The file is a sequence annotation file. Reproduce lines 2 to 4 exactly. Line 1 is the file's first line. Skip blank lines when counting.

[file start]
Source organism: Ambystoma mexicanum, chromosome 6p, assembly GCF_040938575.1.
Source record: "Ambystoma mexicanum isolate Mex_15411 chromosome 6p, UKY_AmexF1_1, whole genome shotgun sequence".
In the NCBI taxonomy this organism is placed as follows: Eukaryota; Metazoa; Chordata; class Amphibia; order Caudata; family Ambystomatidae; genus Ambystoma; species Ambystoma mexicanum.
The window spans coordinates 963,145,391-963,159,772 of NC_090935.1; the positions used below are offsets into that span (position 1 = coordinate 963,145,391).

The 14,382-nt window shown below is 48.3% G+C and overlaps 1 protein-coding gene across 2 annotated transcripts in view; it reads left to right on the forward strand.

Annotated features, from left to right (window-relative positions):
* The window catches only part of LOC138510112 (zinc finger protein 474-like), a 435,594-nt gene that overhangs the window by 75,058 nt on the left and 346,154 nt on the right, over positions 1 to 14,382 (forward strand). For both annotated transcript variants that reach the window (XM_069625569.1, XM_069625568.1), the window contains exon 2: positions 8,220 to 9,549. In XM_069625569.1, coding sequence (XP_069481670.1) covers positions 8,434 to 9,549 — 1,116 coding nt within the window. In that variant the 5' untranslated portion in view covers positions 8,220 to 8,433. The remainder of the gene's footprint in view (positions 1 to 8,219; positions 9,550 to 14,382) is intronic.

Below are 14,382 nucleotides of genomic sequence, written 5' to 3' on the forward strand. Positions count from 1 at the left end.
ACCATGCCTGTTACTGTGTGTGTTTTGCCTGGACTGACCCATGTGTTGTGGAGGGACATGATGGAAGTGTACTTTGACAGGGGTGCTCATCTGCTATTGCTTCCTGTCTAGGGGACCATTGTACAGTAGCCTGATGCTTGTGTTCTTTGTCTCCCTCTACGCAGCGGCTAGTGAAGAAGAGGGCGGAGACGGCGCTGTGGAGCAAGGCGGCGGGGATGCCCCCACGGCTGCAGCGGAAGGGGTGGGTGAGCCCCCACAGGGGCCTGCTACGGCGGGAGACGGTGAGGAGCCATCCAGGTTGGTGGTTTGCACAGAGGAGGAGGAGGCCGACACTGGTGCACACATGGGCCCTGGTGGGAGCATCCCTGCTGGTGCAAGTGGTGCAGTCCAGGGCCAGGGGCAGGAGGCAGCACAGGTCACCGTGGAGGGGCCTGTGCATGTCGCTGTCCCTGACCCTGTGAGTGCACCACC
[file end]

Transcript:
Source record: "Ambystoma mexicanum isolate Mex_15411 chromosome 6p, UKY_AmexF1_1, whole genome shotgun sequence".
In the NCBI taxonomy this organism is placed as follows: Eukaryota; Metazoa; Chordata; class Amphibia; order Caudata; family Ambystomatidae; genus Ambystoma; species Ambystoma mexicanum.
The window spans coordinates 963,145,391-963,159,772 of NC_090935.1; the positions used below are offsets into that span (position 1 = coordinate 963,145,391).